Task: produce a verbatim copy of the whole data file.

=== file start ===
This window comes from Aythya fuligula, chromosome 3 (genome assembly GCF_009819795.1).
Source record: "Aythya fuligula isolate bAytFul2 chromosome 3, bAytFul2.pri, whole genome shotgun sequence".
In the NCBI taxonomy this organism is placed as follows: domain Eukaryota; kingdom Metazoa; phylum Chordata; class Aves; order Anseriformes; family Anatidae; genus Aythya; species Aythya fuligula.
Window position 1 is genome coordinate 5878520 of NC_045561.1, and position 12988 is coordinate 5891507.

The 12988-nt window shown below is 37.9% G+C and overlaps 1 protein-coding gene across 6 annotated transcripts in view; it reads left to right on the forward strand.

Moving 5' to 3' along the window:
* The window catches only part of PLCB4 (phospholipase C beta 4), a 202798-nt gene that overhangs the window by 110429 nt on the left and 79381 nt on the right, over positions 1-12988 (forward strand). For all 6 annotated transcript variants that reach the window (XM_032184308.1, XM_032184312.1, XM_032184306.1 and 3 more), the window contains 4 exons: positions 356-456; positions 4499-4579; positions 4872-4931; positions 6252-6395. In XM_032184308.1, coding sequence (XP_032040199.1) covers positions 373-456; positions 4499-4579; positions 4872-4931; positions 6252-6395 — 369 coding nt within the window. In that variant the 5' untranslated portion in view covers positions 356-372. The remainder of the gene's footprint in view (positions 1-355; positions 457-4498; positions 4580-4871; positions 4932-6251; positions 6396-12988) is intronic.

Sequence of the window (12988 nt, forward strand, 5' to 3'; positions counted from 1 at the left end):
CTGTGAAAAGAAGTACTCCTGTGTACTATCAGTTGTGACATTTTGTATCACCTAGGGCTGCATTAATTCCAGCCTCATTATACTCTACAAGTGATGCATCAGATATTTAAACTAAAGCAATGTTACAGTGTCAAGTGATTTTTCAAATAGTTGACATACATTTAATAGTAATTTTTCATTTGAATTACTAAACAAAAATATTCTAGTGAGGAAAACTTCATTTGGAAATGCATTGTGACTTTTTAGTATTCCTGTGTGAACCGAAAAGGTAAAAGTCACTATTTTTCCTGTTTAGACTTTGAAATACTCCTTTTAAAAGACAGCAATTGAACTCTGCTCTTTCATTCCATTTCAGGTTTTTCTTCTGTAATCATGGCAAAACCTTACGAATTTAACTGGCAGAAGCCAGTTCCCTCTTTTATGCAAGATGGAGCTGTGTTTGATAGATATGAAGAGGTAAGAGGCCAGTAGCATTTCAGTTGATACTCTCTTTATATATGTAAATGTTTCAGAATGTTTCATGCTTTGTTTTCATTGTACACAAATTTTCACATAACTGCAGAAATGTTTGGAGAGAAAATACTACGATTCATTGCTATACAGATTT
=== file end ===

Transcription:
This window comes from Aythya fuligula, chromosome 3 (genome assembly GCF_009819795.1).
Source record: "Aythya fuligula isolate bAytFul2 chromosome 3, bAytFul2.pri, whole genome shotgun sequence".
In the NCBI taxonomy this organism is placed as follows: domain Eukaryota; kingdom Metazoa; phylum Chordata; class Aves; order Anseriformes; family Anatidae; genus Aythya; species Aythya fuligula.
Window position 1 is genome coordinate 5878520 of NC_045561.1, and position 12988 is coordinate 5891507.

The 12988-nt window shown below is 37.9% G+C and overlaps 1 protein-coding gene across 6 annotated transcripts in view; it reads left to right on the forward strand.

Moving 5' to 3' along the window:
* The window catches only part of PLCB4 (phospholipase C beta 4), a 202798-nt gene that overhangs the window by 110429 nt on the left and 79381 nt on the right, over positions 1-12988 (forward strand). For all 6 annotated transcript variants that reach the window (XM_032184308.1, XM_032184312.1, XM_032184306.1 and 3 more), the window contains 4 exons: positions 356-456; positions 4499-4579; positions 4872-4931; positions 6252-6395. In XM_032184308.1, coding sequence (XP_032040199.1) covers positions 373-456; positions 4499-4579; positions 4872-4931; positions 6252-6395 — 369 coding nt within the window. In that variant the 5' untranslated portion in view covers positions 356-372. The remainder of the gene's footprint in view (positions 1-355; positions 457-4498; positions 4580-4871; positions 4932-6251; positions 6396-12988) is intronic.

Sequence of the window (12988 nt, forward strand, 5' to 3'; positions counted from 1 at the left end):
CTGTGAAAAGAAGTACTCCTGTGTACTATCAGTTGTGACATTTTGTATCACCTAGGGCTGCATTAATTCCAGCCTCATTATACTCTACAAGTGATGCATCAGATATTTAAACTAAAGCAATGTTACAGTGTCAAGTGATTTTTCAAATAGTTGACATACATTTAATAGTAATTTTTCATTTGAATTACTAAACAAAAATATTCTAGTGAGGAAAACTTCATTTGGAAATGCATTGTGACTTTTTAGTATTCCTGTGTGAACCGAAAAGGTAAAAGTCACTATTTTTCCTGTTTAGACTTTGAAATACTCCTTTTAAAAGACAGCAATTGAACTCTGCTCTTTCATTCCATTTCAGGTTTTTCTTCTGTAATCATGGCAAAACCTTACGAATTTAACTGGCAGAAGCCAGTTCCCTCTTTTATGCAAGATGGAGCTGTGTTTGATAGATATGAAGAGGTAAGAGGCCAGTAGCATTTCAGTTGATACTCTCTTTATATATGTAAATGTTTCAGAATGTTTCATGCTTTGTTTTCATTGTACACAAATTTTCACATAACTGCAGAAATGTTTGGAGAGAAAATACTACGATTCATTGCTATACAGATTT